Here we have one of the most iconic moments in any sport, ever. When Carlton Fisk knocked a 1-0 pitch high and deep down the left field line in the bottom of the 12th, nobody could tell if it would stay fair. The anticipation sent Fisk hopping down the base line, waiving his arms frantically toward fair territory in an attempt to beg the baseball gods to keep the ball in play. Fortunately for Fisk, his prayers were answered, and the home run sent Boston to Game 7. Unfortunately for Fisk and the Red Sox, they were beaten 4-3 in the series' final game to continue their championship-less streak. Boston was still unable to earn a World Series victory until – actually, we'll get to that soon enough.

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5. Kirby Puckett, 1991 World Series Game 6

5: Kirby Puckett, 1991 World Series Game 6
ayank7 via Flickr Creative Commons

Did Jack Buck make a wish with a genie to witness every amazing baseball game possible? Kirby Puckett was only 5-foot-8, but he was always big in key moments of the game. In the '91 Series, Kirby came to the plate in the bottom of the 11th of Game 6, in a tie ball game, and smacked the offering from Charlie Leibrandt out of the park to keep the Minnesota Twins' championship hopes alive. “And we'll see you tomorrow night,” said Buck, as Puckett rounded the bases to join his ecstatic teammates at home plate.

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4. David Ortiz, 2004 ALCS Game 4

4: David Ortiz, 2004 ALCS Game 4
Greg M. Cooper - USA TODAY Sports

This moment will live on as long as Red Sox fans still exist on this planet. Boston was facing a sweep against their bitter rivals, the New York Yankees, when David Ortiz came up to bat in the bottom of the 12th inning. With one swing, Big Papi won the game for Boston and began what was arguably the greatest comeback in sports history. Ortiz contributed heavily to the Boston bounce-back, as the Red Sox became the only team in baseball history to come back from a three-game deficit and finally lifted the Curse of the Bambino that plagued them for so many decades.

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3. Bobby Thompson, 1951 NL Playoff

3: Bobby Thompson, 1951 NL Playoff
Bettmann/CORBIS via Flickr Creative Commons

I know, I know. This walk-off shot didn't technically come in the postseason, but rather in the final, decisive game of a best-of-three series to determine the NL Pennant winner. That sounds like a playoff series, right? Don't blame me for the strange rules of professional baseball in 1951, my dad wasn't even alive yet.

Anyway, how could we leave out the “Shot Heard 'Round The World”? After the New York Giants and Brooklyn Dodgers split the first two games of the series, the Dodgers entered the bottom of the ninth of Game 3 with a 4-1 lead. After Don Newcombe gave up consecutive singles and an RBI double, Ralph Branca was brought on to get the Dodgers the final two outs they needed. Bobby Thompson was the first batter he faced. As you probably know by now, Thompson went yard to give the Giants the Pennant and cap an incredible comeback in which they won 37 of their last 44 games of the regular season to tie with Brooklyn and force the three-game playoff.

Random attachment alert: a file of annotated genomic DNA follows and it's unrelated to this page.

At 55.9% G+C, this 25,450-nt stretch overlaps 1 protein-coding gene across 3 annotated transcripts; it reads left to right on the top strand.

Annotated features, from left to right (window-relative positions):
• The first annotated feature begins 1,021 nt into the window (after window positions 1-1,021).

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2. Joe Carter, 1993 World Series Game 6

2: Joe Carter, 1993 World Series Game 6
David Richard - USA TODAY Sports

The only thing that could be greater than the “Shot Heard 'Round The World” would be a walk-off homer to win the World Series, but that's exactly what happened in 1993 to the Toronto Blue Jays. In the bottom of the ninth of a hotly-contested ball game, Joe Carter sent Mitch Williams' 2-2 pitch over the left field fence in Toronto's Sky Dome to give the Blue Jays their second consecutive World Series victory. To this day, fans in Toronto have the images of Joe Carter jumping and smiling as he rounded the bases fresh in their minds and to this day, Mitch Williams still has nightmares about it.

So, what could possibly beat that?

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1. Bill Mazeroski, 1960 World Series Game 7

1: Bill Mazeroski, 1960 World Series Game 7
arthur.wessel - Wikimedia Commons

Second baseman Bill Mazeroski was well known for his remarkable defensive skills, but he only averaged eight home runs per season throughout his career. However, it goes without saying that he will forever be known for one historic long ball. After the Yankees evened the score with the Pittsburgh Pirates at nine in the top of the ninth, Mazeroski led off the bottom of the inning and slammed a 1-0 pitch from Ralph Terry to left field for the first-ever World Series-winning walk-off home run. It really doesn't get any better than that.